Antigone was a legendary heroine in Greek mythology. According to myth, she was the daughter of Oedipus and Jocasta. As the tragedy of Oedipus unfolds, we learn that Jocasta was in reality the mother of Oedipus, making Antigone the child of an incestuous union. With this horrible realization, Oedipus maims himself and goes into exile. His faithful daughter Antigone accompanies him, assisting her now blind father.
In this painting, Lord Leighton has represented Antigone as a tragic heroine. Using dramatic contrasts of light and dark, Leighton leads the viewer to focus on the expression on Antigone's face - she appears to be suffering from some troubled emotion, but still remains a brave and noble figure. By depicting a bust rather than a full-length view of Antigone we are forced to concentrate on the heroine exclusively and not, instead, the painting's setting.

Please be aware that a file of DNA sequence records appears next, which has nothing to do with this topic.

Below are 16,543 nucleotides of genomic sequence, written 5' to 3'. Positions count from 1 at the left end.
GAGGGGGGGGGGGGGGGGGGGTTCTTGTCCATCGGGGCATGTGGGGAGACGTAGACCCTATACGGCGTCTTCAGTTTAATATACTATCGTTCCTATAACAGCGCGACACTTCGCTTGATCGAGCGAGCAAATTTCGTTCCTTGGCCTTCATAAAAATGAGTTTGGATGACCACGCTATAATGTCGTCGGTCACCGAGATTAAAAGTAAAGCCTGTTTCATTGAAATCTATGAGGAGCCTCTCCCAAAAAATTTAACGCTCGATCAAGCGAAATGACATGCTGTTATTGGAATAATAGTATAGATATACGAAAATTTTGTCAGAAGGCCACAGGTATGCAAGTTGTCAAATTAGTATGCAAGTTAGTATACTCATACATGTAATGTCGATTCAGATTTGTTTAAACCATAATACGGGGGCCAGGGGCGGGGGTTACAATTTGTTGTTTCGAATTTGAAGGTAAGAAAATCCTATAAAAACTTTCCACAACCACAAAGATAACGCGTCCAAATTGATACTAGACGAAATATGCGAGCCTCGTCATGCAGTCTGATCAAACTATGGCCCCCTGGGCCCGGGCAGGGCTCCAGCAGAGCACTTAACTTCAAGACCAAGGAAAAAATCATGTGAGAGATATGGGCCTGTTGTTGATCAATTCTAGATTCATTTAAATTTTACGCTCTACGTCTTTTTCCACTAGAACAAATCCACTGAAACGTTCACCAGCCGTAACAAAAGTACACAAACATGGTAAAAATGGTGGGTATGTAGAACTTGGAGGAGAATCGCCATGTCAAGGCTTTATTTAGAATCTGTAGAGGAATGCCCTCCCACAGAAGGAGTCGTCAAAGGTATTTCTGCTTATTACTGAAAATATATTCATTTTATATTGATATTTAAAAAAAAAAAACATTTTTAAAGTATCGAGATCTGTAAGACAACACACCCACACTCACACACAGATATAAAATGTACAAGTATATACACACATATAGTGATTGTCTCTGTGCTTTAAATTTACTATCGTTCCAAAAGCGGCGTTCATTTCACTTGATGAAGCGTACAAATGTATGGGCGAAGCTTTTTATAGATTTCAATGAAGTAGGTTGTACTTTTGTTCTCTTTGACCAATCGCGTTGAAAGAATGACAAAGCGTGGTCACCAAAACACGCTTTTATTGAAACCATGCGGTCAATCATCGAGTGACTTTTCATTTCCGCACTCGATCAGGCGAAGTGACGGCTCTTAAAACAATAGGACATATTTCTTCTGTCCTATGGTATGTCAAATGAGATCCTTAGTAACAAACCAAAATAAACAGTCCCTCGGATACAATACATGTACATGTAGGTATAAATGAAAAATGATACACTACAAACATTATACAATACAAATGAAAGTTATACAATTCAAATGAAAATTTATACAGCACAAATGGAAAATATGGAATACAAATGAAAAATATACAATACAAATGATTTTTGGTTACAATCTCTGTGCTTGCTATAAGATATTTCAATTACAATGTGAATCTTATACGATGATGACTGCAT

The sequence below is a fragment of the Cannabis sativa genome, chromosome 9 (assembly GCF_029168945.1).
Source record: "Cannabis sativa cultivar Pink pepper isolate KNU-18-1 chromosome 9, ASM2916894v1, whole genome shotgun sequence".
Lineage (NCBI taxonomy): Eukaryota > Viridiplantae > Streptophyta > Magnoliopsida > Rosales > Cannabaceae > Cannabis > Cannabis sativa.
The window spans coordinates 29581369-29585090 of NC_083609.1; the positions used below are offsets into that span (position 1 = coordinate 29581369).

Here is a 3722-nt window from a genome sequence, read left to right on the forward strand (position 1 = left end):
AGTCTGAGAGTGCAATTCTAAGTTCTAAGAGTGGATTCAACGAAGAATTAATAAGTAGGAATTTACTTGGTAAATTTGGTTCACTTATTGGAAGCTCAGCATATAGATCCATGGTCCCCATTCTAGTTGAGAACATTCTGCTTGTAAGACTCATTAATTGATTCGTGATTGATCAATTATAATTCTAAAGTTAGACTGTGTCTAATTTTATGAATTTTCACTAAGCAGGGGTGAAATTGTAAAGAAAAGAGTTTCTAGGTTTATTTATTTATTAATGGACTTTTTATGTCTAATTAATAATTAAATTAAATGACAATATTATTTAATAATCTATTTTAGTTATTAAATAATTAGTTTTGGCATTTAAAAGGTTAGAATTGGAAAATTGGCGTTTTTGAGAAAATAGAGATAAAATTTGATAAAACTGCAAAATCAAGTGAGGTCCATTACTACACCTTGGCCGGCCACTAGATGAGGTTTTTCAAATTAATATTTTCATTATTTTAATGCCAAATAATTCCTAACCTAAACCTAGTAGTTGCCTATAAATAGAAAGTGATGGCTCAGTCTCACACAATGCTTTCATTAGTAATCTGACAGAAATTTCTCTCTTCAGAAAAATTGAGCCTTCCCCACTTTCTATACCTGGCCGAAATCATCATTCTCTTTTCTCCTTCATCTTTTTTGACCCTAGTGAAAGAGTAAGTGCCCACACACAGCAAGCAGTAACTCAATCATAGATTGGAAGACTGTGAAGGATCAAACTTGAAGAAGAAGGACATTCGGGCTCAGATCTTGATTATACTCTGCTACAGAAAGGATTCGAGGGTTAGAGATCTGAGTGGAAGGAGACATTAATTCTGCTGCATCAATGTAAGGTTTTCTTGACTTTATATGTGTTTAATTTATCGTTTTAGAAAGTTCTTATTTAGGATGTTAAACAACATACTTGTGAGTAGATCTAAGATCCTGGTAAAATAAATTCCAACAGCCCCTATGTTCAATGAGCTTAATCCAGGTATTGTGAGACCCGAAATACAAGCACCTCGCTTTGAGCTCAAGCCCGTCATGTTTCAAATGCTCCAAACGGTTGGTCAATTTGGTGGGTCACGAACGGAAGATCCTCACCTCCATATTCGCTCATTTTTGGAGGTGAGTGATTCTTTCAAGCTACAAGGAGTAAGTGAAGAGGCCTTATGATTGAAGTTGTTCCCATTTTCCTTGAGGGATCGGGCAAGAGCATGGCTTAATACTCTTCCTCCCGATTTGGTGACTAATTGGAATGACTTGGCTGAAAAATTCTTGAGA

The model for this painting was Dorothy Dene. Dene was a lovely actress who often posed for Leighton, and indeed, her features appear in a number of the artist's works, including Clytie and The Return of Persephone.
Learn more about Antigone at Mythography.
The Art of Lord Leighton
In this beautiful book, author Christopher Newall examines the life and works of eminent Victorian artist Frederic Leighton. The chapters deal with Leighton's evolution as a painter, from his early phase as "The Outsider", to success as "The President of the Royal Academy". And there are plenty of gorgeous color images to complement the text.